Saturday morning started early for me after the late night. But it started in an amazing way that can only be experienced in the bush. I got up and opened my bedroom door at shortly after 5 am so I could watch the animals come to the watering hole to begin their day. And come they did.

Following a very cold shower, no shampoo and an attempt to wash my very fine hair with a bar of soap, it was time to head to the dining room/workshop facility.

Outside view of the meeting room
Outside view of the meeting room

As you can see, not a wall in sight! A facilitator’s nightmare for sure. Plus, there was only one electrical outlet and the only power you could access was if you actually requested them to turn on the generator. The next hour was spent figuring out how to actually proceed for the day based on the resources (or lack there of) available.

As I usually one capable of thinking quickly on my feet, I came up with a Plan B that I thought would work. I also had the wonderful assistance of Lawrence and the Kuru ladies to assist with set up. The next hurdle was that the meeting was scheduled to begin at 8:00 am. Remember that this building was also the dining area for the lodge and campers. Breakfast was served at 8:00 am…you get the picture. I was caught between trying to grab some breakfast and greeting those arriving for the strategic planning session. So it was a slightly stressful start to the day for me to say the least.

After downing a yoghurt and a bit of granola, it was time for the facilitator to do her job! Due to the language issue, I had planned on a large part of the strategic planning work to be done in groups so there would be less need to translate back and forth between the languages. However, I had counted on the use of laptops to record the group decisions so that report back could be faster and require less translation….but all of that had to be re-thought based on the facility and lack of power.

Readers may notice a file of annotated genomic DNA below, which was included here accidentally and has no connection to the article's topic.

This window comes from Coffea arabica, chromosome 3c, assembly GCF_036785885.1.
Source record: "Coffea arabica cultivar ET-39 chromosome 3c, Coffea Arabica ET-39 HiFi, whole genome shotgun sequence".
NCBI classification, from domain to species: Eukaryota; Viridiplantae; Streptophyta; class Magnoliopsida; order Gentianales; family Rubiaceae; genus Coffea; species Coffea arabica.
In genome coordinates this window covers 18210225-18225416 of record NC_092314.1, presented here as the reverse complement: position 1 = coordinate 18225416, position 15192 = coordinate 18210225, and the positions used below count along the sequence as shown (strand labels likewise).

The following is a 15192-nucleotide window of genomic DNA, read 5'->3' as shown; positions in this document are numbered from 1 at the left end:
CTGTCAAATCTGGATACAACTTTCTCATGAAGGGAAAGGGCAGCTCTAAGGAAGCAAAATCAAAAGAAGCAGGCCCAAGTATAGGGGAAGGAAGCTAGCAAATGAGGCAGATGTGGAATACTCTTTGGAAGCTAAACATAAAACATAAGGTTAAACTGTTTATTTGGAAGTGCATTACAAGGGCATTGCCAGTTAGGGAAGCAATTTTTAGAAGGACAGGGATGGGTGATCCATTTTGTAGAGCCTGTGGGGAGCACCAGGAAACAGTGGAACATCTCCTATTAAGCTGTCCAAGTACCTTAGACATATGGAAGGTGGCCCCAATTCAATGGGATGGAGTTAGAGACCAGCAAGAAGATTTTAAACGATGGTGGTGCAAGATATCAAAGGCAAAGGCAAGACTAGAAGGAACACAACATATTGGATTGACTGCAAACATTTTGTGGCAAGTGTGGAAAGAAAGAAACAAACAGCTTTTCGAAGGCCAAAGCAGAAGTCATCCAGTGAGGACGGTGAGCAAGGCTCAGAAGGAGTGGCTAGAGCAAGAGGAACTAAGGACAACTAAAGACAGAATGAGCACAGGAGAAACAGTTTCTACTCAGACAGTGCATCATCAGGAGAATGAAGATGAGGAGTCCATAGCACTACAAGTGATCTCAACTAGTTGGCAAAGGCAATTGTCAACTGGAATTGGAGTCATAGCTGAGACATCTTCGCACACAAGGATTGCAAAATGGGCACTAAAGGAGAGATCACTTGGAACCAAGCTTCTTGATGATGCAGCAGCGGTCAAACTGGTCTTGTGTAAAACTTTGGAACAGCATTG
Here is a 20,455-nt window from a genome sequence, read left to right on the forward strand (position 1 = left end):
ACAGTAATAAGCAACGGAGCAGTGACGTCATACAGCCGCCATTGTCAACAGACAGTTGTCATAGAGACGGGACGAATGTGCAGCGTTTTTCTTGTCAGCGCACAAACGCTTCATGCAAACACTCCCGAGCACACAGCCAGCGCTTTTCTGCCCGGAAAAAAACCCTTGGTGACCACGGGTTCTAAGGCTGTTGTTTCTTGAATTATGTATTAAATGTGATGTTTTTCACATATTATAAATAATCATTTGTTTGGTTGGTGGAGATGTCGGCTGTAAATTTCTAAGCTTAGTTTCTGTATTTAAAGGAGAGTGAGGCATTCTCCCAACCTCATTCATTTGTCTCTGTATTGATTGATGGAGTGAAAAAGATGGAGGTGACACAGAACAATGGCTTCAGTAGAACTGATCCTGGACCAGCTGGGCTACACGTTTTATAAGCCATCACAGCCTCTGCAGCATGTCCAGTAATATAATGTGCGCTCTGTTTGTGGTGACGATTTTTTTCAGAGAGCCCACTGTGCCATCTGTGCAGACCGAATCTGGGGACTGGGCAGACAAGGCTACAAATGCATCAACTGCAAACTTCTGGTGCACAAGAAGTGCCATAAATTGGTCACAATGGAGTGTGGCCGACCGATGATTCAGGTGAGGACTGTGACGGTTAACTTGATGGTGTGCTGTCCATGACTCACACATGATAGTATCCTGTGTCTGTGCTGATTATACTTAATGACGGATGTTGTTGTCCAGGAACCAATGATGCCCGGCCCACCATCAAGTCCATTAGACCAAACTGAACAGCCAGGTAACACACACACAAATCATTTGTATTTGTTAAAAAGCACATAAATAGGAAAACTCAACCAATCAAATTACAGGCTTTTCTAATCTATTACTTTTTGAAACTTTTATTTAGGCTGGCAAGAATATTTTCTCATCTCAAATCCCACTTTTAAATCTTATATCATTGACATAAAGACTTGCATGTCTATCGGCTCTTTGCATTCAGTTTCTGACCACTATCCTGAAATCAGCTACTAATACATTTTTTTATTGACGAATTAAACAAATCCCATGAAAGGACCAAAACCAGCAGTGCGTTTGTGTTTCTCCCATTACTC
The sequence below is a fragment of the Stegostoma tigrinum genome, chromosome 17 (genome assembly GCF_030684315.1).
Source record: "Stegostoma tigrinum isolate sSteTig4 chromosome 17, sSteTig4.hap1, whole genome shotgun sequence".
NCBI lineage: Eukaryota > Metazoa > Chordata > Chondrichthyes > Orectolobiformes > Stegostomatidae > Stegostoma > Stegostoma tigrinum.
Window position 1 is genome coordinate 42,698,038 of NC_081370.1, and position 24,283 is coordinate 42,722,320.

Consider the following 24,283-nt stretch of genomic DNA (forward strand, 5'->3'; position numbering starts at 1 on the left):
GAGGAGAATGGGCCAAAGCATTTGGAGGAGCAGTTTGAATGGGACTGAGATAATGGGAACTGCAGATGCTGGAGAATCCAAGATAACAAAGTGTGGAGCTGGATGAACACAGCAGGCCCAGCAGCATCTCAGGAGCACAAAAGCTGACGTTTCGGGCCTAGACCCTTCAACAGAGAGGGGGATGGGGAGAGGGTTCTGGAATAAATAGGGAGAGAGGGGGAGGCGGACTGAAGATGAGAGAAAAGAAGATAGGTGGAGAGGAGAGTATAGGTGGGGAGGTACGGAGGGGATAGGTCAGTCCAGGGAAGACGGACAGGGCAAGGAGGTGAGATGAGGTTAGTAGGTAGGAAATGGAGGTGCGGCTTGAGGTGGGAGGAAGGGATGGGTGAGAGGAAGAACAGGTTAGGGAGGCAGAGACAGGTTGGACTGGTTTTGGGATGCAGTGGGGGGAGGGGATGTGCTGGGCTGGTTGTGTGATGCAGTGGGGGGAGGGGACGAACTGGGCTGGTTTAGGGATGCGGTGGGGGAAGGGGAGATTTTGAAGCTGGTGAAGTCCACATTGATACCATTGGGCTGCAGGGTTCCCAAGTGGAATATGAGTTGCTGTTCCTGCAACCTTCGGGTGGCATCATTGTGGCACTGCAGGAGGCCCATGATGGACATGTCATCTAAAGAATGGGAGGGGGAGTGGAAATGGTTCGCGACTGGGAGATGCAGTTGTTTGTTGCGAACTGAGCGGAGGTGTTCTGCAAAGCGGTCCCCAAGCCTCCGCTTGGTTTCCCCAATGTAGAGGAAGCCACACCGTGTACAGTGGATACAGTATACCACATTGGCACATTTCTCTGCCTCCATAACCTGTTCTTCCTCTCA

Oh well, when facilitating in the bush one works with what one has. After a quick welcome and brief explanation of the process for the day, we were off and running with strategic planning!

Strategic Planning under way
Strategic Planning under way
Group work under way!
Group work under way!
Proving that break out groups can work anywhere!
Proving that break out groups can work anywhere!
Giving new meaning to working in the bush!
Giving new meaning to working in the bush!

Thankfully, Bush people are happy to work under any conditions so all were happy to spread out far and wide to find spaces to tackle their assignments, coming back under the main roof for report backs and instructions for the next task. All in all, the progress was remarkable and far exceeded my expectations. In fact, I don’t think that I have ever worked with a more diligent group who whole-heartedly embraced their assignments once explained to them through a translator. Even without the access to resources, we were progressing right on schedule. Recognizing the need to keep momentum going, I constantly adapted each of the assignments and kept the agenda moving.

Obviously, our team work and good spirits attracted attention. About mid-morning our strategic planning group received three additional participants who stuck around for at least an hour and distracted not only me but just about everyone else with their antics!

This could only happen in the bush!
This could only happen in the bush!

I have now been facilitating or participating in workshops and had warthogs, baboons and ostriches drop by for a visit. Please tell me how I could ever reflect this on my resume????

These ostriches actually stuck around for a long time, entertaining us with their dances and even settling in for a bit of a nap in the fire pit approximately two feet from the building. Perhaps they would be interested me in coming out to facilitate for them 🙂

IMG_0828

Proof of a good day's work
Proof of a good day’s work

Friday night in the Bush